To give a little more detail, a revocable trust can be thought of as a bucket, separate from you, where you place all or most of your assets.  This bucket is held in trust, so it is technically not owned by you.  Rather, the assets in the trust are “owned” by the trust, which you can manage during your lifetime.  Also, during your lifetime, you are able to direct how the assets in the bucket are distributed after your death.

This mechanism is extremely helpful because probate comes into play when a court must decide how to distribute the assets that a decedent owns.  Because the assets that are in the “trust bucket” are not owned by the decedent, the probate court does not need to get involved with the trust.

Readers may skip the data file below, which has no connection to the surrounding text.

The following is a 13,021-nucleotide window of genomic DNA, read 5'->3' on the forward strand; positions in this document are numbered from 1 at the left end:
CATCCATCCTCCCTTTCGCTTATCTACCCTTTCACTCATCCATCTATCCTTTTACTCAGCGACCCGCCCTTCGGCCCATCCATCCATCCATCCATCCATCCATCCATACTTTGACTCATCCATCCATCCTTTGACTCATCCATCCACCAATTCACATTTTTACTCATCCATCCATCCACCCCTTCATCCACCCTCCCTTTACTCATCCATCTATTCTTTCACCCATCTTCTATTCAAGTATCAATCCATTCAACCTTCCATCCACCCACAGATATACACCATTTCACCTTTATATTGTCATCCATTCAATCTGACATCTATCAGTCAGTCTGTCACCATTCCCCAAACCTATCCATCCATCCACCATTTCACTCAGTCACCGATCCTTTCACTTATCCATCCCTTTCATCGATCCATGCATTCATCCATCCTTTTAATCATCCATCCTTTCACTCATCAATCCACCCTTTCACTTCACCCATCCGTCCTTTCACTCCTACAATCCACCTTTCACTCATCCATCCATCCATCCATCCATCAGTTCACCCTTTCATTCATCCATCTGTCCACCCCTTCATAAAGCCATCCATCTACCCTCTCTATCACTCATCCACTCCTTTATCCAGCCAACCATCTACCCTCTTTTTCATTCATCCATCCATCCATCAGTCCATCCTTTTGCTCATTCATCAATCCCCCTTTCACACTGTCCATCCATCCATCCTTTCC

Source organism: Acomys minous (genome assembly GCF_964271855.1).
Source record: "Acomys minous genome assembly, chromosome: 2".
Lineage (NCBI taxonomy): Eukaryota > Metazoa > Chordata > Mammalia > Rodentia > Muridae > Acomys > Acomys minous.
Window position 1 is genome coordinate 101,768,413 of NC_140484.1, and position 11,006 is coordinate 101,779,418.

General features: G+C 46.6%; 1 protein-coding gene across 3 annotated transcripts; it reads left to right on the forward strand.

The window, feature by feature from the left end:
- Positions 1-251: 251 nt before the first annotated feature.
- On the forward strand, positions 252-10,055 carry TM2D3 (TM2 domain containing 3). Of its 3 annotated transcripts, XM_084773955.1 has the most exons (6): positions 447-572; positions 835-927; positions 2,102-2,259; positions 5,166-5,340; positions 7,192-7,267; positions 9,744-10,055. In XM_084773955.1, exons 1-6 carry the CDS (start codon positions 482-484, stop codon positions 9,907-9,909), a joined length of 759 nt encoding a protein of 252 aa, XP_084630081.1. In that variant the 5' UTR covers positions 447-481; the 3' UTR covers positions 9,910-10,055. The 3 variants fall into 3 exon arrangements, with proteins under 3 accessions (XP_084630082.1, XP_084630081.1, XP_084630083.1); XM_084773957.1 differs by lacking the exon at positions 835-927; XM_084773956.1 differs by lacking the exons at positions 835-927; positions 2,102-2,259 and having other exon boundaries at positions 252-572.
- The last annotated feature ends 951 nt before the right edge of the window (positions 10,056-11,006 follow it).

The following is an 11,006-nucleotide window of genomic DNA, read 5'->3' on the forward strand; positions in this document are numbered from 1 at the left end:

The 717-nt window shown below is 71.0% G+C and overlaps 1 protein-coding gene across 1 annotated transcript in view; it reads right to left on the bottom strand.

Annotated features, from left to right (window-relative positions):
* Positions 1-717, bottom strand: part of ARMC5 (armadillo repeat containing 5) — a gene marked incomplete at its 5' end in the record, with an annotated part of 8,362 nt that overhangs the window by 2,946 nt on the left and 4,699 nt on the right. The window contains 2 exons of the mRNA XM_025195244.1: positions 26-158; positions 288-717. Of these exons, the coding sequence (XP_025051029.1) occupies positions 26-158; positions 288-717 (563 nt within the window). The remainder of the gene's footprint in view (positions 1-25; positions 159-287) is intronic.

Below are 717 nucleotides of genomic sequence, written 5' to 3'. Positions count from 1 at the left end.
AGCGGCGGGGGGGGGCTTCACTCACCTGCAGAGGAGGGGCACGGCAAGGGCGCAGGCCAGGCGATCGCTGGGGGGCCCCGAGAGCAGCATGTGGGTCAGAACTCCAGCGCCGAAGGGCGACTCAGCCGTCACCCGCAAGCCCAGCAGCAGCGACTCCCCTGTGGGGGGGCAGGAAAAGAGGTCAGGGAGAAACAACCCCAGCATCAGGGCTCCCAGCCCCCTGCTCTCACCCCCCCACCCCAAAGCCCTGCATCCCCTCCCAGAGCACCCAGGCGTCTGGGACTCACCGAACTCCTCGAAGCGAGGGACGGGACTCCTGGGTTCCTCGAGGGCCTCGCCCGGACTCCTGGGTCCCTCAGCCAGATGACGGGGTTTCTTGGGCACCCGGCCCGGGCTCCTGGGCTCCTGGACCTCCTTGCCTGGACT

Further, with proper advanced estate planning (with the help of a Doane & Doane attorney) you also can dictate how the bucket of assets is distributed.  Thus, if all of your assets are in a trust, then your advanced planning will allow you to entirely avoid the probate process.  You basically took care of the probate process ahead of time.

Joint Ownership with Right of Survivorship

If you are not certain about creating a revocable trust just yet, another effective strategy to avoid probate is by jointly owning an asset with someone else.  As you know, it is not uncommon for a married couple, or close family members, to own a home, vacation home, luxury car, or another valuable asset in both their names.  Accordingly, you and someone else are “joint owners” of the asset.

Significantly, you also want to make sure that your joint ownership arrangement includes the “right of survivorship.”  That means that if one of the joint owners passes away, ownership of the asset in question reverts directly to the other joint owner.  Indeed, the joint ownership with right of survivorship is a very efficient tool to make sure that an asset goes to its intended owner without delay.